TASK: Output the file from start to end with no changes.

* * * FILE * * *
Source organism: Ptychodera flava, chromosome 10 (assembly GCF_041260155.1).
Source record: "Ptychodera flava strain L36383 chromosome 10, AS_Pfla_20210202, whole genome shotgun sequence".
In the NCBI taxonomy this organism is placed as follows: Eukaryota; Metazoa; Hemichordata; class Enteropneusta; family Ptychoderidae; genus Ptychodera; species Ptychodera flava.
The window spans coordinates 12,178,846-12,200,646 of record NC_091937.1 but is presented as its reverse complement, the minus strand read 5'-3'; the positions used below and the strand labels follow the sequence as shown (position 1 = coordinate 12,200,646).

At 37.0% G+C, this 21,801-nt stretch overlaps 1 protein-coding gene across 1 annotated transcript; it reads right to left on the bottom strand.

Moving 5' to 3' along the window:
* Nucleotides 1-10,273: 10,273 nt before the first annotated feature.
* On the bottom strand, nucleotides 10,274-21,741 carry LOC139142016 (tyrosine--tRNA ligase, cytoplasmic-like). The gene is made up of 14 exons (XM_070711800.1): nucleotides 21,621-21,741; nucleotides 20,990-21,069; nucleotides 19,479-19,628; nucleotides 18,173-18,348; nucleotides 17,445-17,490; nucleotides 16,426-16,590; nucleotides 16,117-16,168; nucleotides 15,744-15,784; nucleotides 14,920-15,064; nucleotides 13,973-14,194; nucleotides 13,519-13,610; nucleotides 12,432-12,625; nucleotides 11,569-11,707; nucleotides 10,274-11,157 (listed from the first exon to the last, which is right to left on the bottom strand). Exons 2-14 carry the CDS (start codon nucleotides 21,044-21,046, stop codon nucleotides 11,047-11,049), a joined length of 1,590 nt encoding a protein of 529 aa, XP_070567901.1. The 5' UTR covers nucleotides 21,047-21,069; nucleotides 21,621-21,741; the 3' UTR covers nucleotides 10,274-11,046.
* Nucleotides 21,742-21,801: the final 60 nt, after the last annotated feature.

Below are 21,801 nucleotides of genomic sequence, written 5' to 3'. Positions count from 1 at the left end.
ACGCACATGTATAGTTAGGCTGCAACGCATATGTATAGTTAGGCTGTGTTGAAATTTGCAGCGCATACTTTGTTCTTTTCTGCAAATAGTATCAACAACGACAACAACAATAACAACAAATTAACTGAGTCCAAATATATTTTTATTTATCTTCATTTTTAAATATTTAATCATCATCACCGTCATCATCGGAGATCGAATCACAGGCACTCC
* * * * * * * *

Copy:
Source organism: Ptychodera flava, chromosome 10 (assembly GCF_041260155.1).
Source record: "Ptychodera flava strain L36383 chromosome 10, AS_Pfla_20210202, whole genome shotgun sequence".
In the NCBI taxonomy this organism is placed as follows: Eukaryota; Metazoa; Hemichordata; class Enteropneusta; family Ptychoderidae; genus Ptychodera; species Ptychodera flava.
The window spans coordinates 12,178,846-12,200,646 of record NC_091937.1 but is presented as its reverse complement, the minus strand read 5'-3'; the positions used below and the strand labels follow the sequence as shown (position 1 = coordinate 12,200,646).

At 37.0% G+C, this 21,801-nt stretch overlaps 1 protein-coding gene across 1 annotated transcript; it reads right to left on the bottom strand.

Moving 5' to 3' along the window:
* Nucleotides 1-10,273: 10,273 nt before the first annotated feature.
* On the bottom strand, nucleotides 10,274-21,741 carry LOC139142016 (tyrosine--tRNA ligase, cytoplasmic-like). The gene is made up of 14 exons (XM_070711800.1): nucleotides 21,621-21,741; nucleotides 20,990-21,069; nucleotides 19,479-19,628; nucleotides 18,173-18,348; nucleotides 17,445-17,490; nucleotides 16,426-16,590; nucleotides 16,117-16,168; nucleotides 15,744-15,784; nucleotides 14,920-15,064; nucleotides 13,973-14,194; nucleotides 13,519-13,610; nucleotides 12,432-12,625; nucleotides 11,569-11,707; nucleotides 10,274-11,157 (listed from the first exon to the last, which is right to left on the bottom strand). Exons 2-14 carry the CDS (start codon nucleotides 21,044-21,046, stop codon nucleotides 11,047-11,049), a joined length of 1,590 nt encoding a protein of 529 aa, XP_070567901.1. The 5' UTR covers nucleotides 21,047-21,069; nucleotides 21,621-21,741; the 3' UTR covers nucleotides 10,274-11,046.
* Nucleotides 21,742-21,801: the final 60 nt, after the last annotated feature.

Below are 21,801 nucleotides of genomic sequence, written 5' to 3'. Positions count from 1 at the left end.
ACGCACATGTATAGTTAGGCTGCAACGCATATGTATAGTTAGGCTGTGTTGAAATTTGCAGCGCATACTTTGTTCTTTTCTGCAAATAGTATCAACAACGACAACAACAATAACAACAAATTAACTGAGTCCAAATATATTTTTATTTATCTTCATTTTTAAATATTTAATCATCATCACCGTCATCATCGGAGATCGAATCACAGGCACTCC